One of the interesting challenges associated with kūtai / mussel reef restoration in the Hauraki Gulf Marine Park (HGMP) is the lack of a reference bed.
The last natural soft sediment kūtai bed left in the HGMP is in an estuary and recovering after being wiped out by a storm in 2015. This means our best reference beds are those under or adjacent to kūtai farms or previously restored. Myself and other divers have helped look for a natural bed in The Noises group of islands which still has old kūtai growing on rocks. On the first of April (to celebrate the tipa / scallop closure which will temporarily protect the seafloor around the Noises from dredging for the first time ever!) I went for a dive / snorkel with Sue Neureuter who wanted to show me kūtai recruiting on shell near the base of some rocks. It was disappointing to see large losses the kūtai growing on the rocks due to a devastating combination of recreational harvest and this summers cyclone impact. The kina barrens were shocking and the area dearly needs protection. However we did find some recruits. The juveniles look very cosey in the old shell showing how dead shell still provides many ecosystem benefits, possibly including a suitable recruitment substrate. There is not much primary recruitment substrate around (kelp) but I did see some beautiful christmas tree hydroids.
I was most excited to find a small c4mx4m bed of kūtai growing on soft sediment. I lifted kūtai up at the edge of the bed and they were only attached to each other and some dead shell. I don’t know if the kūtai recruited on to the shell hash here or if they came off the rocks and built up over several years. Some of the kūtai were old and large but most were closer to 9cm long. I did not measure any. I took some photos and spent two minutes doing some photogrammetry on part of the bed using this process I also took a sample of the shell hash.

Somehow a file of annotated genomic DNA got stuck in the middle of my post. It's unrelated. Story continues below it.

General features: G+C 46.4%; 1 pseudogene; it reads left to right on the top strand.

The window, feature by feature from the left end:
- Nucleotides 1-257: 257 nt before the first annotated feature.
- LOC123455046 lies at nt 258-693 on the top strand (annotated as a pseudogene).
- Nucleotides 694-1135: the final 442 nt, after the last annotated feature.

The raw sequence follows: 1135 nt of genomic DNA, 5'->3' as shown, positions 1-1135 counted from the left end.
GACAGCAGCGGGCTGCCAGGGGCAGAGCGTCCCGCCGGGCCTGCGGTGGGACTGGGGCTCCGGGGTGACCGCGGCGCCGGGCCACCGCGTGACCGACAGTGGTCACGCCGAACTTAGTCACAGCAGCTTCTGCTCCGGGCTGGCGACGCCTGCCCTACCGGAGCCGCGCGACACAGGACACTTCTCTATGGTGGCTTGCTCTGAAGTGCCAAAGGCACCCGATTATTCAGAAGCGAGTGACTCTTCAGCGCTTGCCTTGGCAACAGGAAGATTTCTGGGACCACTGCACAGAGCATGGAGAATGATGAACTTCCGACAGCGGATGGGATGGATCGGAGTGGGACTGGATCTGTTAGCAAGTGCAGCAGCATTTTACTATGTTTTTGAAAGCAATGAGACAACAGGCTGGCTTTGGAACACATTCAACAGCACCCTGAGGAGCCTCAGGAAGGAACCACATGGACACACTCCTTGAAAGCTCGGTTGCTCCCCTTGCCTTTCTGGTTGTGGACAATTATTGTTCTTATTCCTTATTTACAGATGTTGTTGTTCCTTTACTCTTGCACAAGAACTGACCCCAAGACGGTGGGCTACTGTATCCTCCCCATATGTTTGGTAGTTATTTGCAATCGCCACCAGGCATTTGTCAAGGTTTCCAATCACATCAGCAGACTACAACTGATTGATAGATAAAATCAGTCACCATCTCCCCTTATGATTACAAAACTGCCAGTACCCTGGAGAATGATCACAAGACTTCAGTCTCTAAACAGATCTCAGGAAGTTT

The bed was remarkable because:
- the kūtai sat at a very similar depth in the shell hash compared to softer sediments
- the bed was lacking any signs of bio deposits from the kūtai (I have seen this once before at Marsden Point but thought it was just due to really high current which there is not here)
- the bed had less colonial epifauna than restored beds
- the bed showed no signs of clumping which is a very important feature of established beds
- the bed had some young ecklonia radiata growing in it (I should have lifted one up to see what it was attached to)
- the portion of the bed I mapped contains some >10 cooks turban suggesting shell is or was swept into the area
Let me know if you notice anything else unusual. If the Noises kūtai were protected and able to regenerate it would help us learn a lot about kūtai restoration.